The Butcher Shop & Grill is an institution. As you would expect from such an establishment, they wow from the outset, says Eat Out critic Hennie Fisher.
Their selection of starters offers something for everyone: fresh oysters with horseradish and lemon; sardines done in a Portuguese style; garlic snails; baked camembert; a Mozambican prawn fiesta (500g or 1kg) served with garlic, lemon butter and peri-peri sauces; prawn cocktail; game or beef carpaccio; smoked salmon; sticky riblets; chicken wings or livers; and gravlax. It’s all there.
The remaining sections of the menu offer salads, their signature steaks (because of their thickness, some steaks may take up to 40 minutes to prepare), signature entrées with sauces and sides in a separate section, lamb, pork, poultry, fish and seafood, vegetarian and venison dishes, and a page of homemade desserts.
Delicious bread, large hand-rolled butterballs and a small dish with juicy pieces of boerewors in a brown gravy appear on a wooden plank as an amuse bouche. Condiments are simple yet very appropriate – English mustard, sundried chopped chillies, red and green Tabasco – and good, old-fashioned mint sauce appears after the lamb cutlets are ordered.
Of course, meat will probably be the main drawcard for most people, and the Argentinian rib-eye steak and traditional steak tartare would appease many a meat lover’s desire for a carnivorous fix. For those whose appetites are a little less bloodthirsty, they do offer a tasty vegetarian burger (made with a falafel patty), and to end on a sweet – if slightly old-fashioned – high, nothing can beat malva pudding, jelly and custard, lemon meringue pie, halva ice cream, or a cheese platter.
A portion of lamb chops ordered medium with baked potato and morogo is near perfection: four thickly cut lamb chops are simply and perfectly grilled with minimal basting and just the right amount of seasoning. A small bowl with thick sour cream accompanies the potato, and the morogo is simply seasoned with onion and salt. A better plate of simple, yet extremely well-cooked food would be hard to find in Johannesburg.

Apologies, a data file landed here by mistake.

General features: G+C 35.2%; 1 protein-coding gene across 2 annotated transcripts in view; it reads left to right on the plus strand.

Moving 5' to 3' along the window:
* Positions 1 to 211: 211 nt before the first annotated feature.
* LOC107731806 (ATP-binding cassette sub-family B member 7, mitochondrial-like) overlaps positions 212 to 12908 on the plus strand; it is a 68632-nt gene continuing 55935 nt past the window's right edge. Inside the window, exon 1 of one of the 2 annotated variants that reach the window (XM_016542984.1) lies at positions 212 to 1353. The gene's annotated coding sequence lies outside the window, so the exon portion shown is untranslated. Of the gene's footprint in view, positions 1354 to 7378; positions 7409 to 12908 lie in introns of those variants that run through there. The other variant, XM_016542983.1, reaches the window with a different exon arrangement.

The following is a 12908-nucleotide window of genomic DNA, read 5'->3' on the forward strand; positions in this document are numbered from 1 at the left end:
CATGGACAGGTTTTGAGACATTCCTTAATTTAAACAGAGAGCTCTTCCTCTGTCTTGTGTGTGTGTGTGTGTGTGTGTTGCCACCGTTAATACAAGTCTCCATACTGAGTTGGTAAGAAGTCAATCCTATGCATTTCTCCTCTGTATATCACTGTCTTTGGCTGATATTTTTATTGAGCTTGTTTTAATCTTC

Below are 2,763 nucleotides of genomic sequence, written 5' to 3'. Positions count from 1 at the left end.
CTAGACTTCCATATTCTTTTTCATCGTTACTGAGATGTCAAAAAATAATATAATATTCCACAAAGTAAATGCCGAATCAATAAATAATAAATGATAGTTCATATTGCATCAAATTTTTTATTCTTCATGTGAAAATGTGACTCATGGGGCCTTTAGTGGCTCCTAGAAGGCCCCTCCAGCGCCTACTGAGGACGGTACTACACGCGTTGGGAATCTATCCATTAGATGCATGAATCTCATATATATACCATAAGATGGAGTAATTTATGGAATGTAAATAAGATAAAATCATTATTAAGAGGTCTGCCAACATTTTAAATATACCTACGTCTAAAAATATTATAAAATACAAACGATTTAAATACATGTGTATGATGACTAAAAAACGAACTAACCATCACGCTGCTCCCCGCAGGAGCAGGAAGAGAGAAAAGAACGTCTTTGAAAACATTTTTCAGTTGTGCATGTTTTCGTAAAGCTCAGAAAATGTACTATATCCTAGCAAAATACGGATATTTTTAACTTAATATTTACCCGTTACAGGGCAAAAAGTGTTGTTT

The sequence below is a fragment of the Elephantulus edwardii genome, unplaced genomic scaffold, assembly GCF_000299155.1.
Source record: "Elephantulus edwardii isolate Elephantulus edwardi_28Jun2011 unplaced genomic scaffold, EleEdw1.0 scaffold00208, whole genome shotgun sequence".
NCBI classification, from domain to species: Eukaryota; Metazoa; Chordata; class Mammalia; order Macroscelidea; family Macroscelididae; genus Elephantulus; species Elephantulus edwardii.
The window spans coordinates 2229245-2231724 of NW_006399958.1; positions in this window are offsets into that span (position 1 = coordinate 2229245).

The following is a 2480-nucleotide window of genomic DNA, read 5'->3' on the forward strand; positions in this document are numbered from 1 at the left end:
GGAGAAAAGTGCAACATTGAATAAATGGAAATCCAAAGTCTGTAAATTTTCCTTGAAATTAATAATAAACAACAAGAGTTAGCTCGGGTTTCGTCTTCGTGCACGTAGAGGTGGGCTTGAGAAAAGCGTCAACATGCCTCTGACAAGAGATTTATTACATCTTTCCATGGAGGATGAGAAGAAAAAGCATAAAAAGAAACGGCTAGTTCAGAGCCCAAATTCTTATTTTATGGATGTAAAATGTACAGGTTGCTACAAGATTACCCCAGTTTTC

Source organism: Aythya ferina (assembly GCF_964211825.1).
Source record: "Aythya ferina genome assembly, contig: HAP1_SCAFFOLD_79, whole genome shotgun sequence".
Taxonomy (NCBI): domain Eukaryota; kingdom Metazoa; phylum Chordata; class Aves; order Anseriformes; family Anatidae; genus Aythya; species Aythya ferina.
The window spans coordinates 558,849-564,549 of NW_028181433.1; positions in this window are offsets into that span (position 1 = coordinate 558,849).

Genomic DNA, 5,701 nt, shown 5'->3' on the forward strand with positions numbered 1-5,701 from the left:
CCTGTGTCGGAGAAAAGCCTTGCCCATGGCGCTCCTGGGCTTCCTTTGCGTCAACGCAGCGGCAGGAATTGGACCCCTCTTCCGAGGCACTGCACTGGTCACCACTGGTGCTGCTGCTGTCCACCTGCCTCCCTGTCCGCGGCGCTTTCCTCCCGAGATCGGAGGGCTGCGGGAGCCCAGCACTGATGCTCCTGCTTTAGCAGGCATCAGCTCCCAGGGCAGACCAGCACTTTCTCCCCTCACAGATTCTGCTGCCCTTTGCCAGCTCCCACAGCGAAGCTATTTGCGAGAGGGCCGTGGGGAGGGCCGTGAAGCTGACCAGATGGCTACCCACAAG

Although prices might seem somewhat steep (there is a basic minimum charge of R200 per head for adults), the portions are large and the quality of the food excellent, and the mix of guests a poster image for what a truly unified South Africa could look like.
Like everything else in this restaurant, the wine list is straightforward and no-nonsense, comprising 14 pages of all the great varietals in South Africa, with listings of many great bottles and credit given to the winemakers – a nice touch. Your attention might be drawn to the Cape Winemakers Guild auction wines, which are available for viewing in their wine cellar. The Pick’s Pick collection are the only wines available by the glass, and even though this must ensure simple stock-taking, it would be nice to see some of the other delicious wines also available by the glass. There is a small selection of high-end champagnes and the list ends with dessert wines in full bottle or 50ml glass portions. Other beverages such as whiskies and cognacs are listed at the end of the food menu.
There are enough waiting staff to run a cruise ship, but as this is a large restaurant that can become very busy, all hands need to be on deck at times. There is a clear distinction between waiting staff and clearing staff. Waiters seem to be allocated to a specific set of tables, which does result in that uncomfortable situation where other waiters pass by an empty glass because that table belongs to another. Despite this niggle, the service is generally good; with a little effort it could be excellent. Doggy bags are done with lovely flair and style, with each portion of food tucked away in its own container with a paper lid.
There are no tricks here; what you see is what you get, and that is old-fashioned quality, style and simplicity. The restaurant offers the entire menu for perusal outside in glass-fronted cases. It’s best to enter the restaurant from the Sandton Square side (close to the statue of Madiba), since the entrance close to the theatre next door will necessitate you weaving your way through the entire restaurant to get to the reception desk. Seats at tables in the outdoor section, which is separated from the square by flower boxes, make for interesting people watching. At around 6pm there’s a wonderful mix of early dinner and late lunch guests enjoying the flow of food and wine. The restaurant also has a few private rooms available, but it is the newer, less formal outside area that offers the best seats on built-in banquettes.
In addition to the restaurant, there’s also a very successful butchery and food shop, which stays open as long as the restaurant does. They offer everything from well-aged hand-cut steaks, roasts, great-looking oxtail, whole ducks and prime goat to salmon, Frenched racks of lamb and many other wonderful pieces of meat. You can also pick up special cooler bags and dry ice if you’re travelling a long distance, and all orders can be placed in advance.
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